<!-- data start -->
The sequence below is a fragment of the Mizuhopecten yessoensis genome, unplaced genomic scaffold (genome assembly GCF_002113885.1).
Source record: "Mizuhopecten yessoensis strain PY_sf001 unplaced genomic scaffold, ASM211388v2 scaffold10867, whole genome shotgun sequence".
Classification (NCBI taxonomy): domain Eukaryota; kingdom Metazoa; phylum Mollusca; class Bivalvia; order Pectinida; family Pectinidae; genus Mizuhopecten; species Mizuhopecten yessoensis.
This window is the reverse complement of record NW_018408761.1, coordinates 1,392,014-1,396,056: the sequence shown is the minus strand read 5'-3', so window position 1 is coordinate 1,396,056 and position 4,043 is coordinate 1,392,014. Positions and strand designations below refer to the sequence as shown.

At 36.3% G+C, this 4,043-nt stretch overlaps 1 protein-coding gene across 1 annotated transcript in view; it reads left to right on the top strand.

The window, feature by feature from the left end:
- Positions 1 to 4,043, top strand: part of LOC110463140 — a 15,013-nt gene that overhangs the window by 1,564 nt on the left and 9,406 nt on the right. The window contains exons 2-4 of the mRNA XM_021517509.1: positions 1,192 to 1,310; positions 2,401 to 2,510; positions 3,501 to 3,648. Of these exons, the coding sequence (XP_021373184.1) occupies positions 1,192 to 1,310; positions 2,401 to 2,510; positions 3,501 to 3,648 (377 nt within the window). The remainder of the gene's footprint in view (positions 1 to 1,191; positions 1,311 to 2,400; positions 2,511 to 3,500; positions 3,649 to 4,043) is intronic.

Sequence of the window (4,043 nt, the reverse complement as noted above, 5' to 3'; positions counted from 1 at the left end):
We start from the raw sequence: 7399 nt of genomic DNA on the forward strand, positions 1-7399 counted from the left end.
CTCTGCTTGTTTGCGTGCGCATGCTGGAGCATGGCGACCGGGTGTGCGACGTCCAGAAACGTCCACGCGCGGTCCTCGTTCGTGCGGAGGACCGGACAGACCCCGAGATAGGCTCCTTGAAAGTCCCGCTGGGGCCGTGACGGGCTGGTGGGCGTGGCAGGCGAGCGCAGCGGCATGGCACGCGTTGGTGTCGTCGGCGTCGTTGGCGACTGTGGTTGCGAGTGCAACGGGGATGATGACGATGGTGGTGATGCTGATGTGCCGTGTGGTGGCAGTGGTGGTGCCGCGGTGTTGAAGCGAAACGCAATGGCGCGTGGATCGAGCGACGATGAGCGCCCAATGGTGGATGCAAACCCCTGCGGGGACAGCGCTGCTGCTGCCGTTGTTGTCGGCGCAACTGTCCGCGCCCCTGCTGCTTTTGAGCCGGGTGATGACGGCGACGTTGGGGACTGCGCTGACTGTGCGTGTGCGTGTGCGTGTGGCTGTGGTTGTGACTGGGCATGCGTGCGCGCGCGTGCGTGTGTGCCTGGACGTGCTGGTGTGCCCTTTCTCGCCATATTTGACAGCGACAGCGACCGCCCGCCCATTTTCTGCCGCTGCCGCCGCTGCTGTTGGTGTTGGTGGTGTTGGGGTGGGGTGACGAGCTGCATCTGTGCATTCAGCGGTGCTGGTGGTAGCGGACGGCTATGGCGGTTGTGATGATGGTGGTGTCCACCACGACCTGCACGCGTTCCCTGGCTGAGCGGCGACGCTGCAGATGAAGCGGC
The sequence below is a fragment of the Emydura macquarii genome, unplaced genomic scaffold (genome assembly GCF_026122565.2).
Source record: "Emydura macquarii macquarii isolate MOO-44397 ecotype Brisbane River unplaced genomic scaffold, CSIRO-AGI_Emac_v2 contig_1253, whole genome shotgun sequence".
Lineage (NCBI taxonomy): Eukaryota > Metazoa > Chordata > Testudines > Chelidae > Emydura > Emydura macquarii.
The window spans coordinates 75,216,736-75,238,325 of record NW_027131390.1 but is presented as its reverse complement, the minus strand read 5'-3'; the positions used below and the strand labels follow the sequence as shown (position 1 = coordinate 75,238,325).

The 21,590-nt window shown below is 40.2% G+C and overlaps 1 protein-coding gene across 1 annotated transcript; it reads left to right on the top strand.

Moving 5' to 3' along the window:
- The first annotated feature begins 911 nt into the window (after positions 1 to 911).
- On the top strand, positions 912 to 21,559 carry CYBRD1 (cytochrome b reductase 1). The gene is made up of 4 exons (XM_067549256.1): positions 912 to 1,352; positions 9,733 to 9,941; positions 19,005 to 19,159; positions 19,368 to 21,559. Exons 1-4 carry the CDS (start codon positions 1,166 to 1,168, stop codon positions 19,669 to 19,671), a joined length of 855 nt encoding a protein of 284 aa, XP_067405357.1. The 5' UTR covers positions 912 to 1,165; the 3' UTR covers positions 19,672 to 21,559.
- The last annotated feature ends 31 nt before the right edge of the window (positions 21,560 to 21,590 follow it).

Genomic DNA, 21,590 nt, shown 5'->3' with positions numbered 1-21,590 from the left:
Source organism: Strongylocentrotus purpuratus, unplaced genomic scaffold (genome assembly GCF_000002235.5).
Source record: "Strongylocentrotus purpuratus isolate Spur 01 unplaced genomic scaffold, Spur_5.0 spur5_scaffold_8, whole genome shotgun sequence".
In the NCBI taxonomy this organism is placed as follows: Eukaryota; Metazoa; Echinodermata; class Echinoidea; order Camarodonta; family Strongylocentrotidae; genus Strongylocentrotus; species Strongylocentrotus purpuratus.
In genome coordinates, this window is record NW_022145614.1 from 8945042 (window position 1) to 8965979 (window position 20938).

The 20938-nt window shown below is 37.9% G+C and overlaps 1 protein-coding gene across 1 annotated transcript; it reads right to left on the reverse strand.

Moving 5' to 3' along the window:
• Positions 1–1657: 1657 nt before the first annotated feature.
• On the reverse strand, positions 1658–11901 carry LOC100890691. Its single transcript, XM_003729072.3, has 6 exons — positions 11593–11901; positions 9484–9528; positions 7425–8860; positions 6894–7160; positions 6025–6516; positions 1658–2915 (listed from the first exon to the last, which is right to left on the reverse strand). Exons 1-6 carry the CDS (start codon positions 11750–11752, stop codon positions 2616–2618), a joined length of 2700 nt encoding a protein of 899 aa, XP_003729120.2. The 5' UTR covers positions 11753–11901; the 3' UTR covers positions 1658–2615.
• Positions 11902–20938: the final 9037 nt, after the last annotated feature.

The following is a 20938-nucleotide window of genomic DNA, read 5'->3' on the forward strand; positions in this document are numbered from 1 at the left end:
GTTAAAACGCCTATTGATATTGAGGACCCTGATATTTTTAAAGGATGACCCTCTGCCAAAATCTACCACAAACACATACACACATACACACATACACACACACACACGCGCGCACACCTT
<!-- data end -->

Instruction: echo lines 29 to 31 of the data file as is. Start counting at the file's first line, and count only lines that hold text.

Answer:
• Positions 11902–20938: the final 9037 nt, after the last annotated feature.

The following is a 20938-nucleotide window of genomic DNA, read 5'->3' on the forward strand; positions in this document are numbered from 1 at the left end:
GTTAAAACGCCTATTGATATTGAGGACCCTGATATTTTTAAAGGATGACCCTCTGCCAAAATCTACCACAAACACATACACACATACACACATACACACACACACACGCGCGCACACCTT